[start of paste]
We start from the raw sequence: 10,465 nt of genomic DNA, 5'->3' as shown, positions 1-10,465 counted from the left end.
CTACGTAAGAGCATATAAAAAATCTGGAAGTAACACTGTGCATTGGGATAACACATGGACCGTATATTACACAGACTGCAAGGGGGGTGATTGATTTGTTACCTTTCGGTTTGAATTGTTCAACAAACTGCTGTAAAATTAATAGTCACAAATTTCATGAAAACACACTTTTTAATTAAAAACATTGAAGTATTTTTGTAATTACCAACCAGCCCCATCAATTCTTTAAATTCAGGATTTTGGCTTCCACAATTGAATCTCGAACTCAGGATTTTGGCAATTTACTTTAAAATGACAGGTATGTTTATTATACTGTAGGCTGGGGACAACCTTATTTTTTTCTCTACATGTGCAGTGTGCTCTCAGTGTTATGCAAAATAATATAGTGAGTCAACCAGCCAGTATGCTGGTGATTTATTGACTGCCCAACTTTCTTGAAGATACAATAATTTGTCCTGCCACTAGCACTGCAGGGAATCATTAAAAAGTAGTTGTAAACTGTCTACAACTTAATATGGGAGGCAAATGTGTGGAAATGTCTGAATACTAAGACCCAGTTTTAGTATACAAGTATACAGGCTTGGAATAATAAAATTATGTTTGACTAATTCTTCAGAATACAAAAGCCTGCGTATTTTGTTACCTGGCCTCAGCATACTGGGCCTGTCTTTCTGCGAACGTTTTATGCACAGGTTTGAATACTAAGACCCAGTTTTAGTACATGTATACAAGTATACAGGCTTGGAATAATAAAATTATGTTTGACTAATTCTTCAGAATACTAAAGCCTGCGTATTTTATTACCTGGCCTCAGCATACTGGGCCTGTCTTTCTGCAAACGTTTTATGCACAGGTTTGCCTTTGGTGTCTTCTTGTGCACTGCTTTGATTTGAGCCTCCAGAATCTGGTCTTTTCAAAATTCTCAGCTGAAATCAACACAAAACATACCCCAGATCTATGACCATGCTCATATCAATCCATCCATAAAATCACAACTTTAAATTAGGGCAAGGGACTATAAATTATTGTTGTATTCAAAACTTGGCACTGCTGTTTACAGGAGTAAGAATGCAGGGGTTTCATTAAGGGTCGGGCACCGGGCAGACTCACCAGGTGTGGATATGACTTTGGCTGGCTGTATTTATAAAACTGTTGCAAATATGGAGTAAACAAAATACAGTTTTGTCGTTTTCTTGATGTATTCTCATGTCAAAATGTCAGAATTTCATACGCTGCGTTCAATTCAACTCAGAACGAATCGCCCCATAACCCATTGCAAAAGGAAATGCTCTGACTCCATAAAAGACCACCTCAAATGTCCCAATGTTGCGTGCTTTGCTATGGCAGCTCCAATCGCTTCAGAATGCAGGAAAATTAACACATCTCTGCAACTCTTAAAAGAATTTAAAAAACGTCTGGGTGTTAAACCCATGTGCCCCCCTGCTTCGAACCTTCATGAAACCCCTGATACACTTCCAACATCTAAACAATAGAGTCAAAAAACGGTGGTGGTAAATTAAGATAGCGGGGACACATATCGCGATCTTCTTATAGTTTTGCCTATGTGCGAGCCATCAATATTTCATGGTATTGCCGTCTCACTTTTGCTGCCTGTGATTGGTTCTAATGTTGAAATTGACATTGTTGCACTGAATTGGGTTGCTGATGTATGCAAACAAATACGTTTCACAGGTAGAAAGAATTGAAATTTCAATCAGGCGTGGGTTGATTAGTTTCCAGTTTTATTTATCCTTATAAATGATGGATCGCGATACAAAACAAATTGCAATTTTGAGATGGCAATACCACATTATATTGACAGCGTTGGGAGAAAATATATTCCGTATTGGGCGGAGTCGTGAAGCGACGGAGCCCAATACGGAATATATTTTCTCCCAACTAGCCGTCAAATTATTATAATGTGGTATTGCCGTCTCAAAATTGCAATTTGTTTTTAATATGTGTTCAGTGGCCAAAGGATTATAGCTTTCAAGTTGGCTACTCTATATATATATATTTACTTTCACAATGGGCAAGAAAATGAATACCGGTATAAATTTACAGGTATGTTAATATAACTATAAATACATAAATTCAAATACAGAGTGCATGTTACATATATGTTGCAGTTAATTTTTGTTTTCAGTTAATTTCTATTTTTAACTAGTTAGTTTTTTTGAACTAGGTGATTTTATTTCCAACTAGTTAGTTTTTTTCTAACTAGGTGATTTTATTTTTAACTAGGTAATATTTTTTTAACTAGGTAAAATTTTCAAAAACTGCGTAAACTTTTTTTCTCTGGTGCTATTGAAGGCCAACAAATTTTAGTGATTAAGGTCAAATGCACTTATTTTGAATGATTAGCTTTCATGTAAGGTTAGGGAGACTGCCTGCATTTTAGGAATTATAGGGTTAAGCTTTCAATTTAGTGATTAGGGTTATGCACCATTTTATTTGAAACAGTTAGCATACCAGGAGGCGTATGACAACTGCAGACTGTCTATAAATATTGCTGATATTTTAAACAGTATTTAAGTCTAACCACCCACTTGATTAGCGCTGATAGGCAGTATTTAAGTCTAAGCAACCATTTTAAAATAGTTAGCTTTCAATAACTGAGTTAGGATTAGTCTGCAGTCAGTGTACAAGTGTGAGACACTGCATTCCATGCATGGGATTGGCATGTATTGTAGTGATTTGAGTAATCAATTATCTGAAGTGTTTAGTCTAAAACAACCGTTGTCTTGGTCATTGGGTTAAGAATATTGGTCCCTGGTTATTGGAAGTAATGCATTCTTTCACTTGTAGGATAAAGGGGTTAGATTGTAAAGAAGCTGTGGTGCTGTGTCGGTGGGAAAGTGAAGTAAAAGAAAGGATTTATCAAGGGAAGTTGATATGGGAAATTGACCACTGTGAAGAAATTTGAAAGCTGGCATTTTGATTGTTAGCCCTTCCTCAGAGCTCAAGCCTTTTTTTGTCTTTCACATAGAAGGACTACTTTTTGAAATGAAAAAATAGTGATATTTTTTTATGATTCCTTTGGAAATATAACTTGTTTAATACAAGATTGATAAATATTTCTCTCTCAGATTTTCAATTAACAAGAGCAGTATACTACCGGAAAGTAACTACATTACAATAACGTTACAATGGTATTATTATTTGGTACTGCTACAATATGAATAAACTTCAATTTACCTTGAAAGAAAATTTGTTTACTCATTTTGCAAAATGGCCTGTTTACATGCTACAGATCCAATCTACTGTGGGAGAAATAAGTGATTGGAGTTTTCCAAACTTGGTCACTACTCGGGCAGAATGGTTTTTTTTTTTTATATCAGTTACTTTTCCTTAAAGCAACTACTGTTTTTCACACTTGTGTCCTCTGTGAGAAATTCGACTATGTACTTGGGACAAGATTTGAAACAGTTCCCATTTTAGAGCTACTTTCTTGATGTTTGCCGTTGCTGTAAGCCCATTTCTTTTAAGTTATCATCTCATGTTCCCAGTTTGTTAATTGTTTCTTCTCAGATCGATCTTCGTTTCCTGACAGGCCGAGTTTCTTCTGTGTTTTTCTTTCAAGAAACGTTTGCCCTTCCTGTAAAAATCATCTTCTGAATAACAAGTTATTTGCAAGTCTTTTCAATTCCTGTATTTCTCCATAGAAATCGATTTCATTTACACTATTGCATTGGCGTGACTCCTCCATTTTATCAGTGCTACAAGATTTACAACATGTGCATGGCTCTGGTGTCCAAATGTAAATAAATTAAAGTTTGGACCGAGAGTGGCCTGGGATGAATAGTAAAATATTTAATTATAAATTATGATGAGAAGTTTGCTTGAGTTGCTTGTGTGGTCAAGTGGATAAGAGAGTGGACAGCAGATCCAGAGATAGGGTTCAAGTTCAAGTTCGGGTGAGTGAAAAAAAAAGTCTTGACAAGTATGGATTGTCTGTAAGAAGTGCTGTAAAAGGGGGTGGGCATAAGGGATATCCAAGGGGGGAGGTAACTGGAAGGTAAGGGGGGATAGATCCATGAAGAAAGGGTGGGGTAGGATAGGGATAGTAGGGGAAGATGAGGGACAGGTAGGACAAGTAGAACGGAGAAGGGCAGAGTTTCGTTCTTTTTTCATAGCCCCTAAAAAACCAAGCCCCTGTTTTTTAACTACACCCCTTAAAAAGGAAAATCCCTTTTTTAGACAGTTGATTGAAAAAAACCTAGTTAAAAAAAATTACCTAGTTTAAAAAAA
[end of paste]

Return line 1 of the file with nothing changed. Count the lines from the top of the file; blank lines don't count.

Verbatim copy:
We start from the raw sequence: 10,465 nt of genomic DNA, 5'->3' as shown, positions 1-10,465 counted from the left end.